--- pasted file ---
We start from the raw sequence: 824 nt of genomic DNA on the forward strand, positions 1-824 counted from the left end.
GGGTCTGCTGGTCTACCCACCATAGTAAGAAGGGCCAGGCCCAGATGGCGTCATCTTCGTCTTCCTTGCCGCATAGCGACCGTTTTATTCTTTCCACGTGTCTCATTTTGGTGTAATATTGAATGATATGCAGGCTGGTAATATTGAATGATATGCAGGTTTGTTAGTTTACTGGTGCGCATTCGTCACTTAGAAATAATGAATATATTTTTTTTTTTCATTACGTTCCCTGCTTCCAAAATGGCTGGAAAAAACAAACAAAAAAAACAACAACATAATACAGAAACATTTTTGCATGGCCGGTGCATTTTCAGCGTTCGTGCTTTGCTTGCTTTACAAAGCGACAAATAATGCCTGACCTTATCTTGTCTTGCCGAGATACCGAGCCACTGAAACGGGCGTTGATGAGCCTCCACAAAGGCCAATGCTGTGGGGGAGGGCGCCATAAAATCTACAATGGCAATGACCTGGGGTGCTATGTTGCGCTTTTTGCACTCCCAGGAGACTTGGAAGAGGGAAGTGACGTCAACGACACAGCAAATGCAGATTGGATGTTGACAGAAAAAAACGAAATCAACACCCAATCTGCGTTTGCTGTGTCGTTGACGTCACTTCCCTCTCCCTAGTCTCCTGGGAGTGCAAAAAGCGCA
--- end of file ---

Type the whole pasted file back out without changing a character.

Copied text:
We start from the raw sequence: 824 nt of genomic DNA on the forward strand, positions 1-824 counted from the left end.
GGGTCTGCTGGTCTACCCACCATAGTAAGAAGGGCCAGGCCCAGATGGCGTCATCTTCGTCTTCCTTGCCGCATAGCGACCGTTTTATTCTTTCCACGTGTCTCATTTTGGTGTAATATTGAATGATATGCAGGCTGGTAATATTGAATGATATGCAGGTTTGTTAGTTTACTGGTGCGCATTCGTCACTTAGAAATAATGAATATATTTTTTTTTTTCATTACGTTCCCTGCTTCCAAAATGGCTGGAAAAAACAAACAAAAAAAACAACAACATAATACAGAAACATTTTTGCATGGCCGGTGCATTTTCAGCGTTCGTGCTTTGCTTGCTTTACAAAGCGACAAATAATGCCTGACCTTATCTTGTCTTGCCGAGATACCGAGCCACTGAAACGGGCGTTGATGAGCCTCCACAAAGGCCAATGCTGTGGGGGAGGGCGCCATAAAATCTACAATGGCAATGACCTGGGGTGCTATGTTGCGCTTTTTGCACTCCCAGGAGACTTGGAAGAGGGAAGTGACGTCAACGACACAGCAAATGCAGATTGGATGTTGACAGAAAAAAACGAAATCAACACCCAATCTGCGTTTGCTGTGTCGTTGACGTCACTTCCCTCTCCCTAGTCTCCTGGGAGTGCAAAAAGCGCA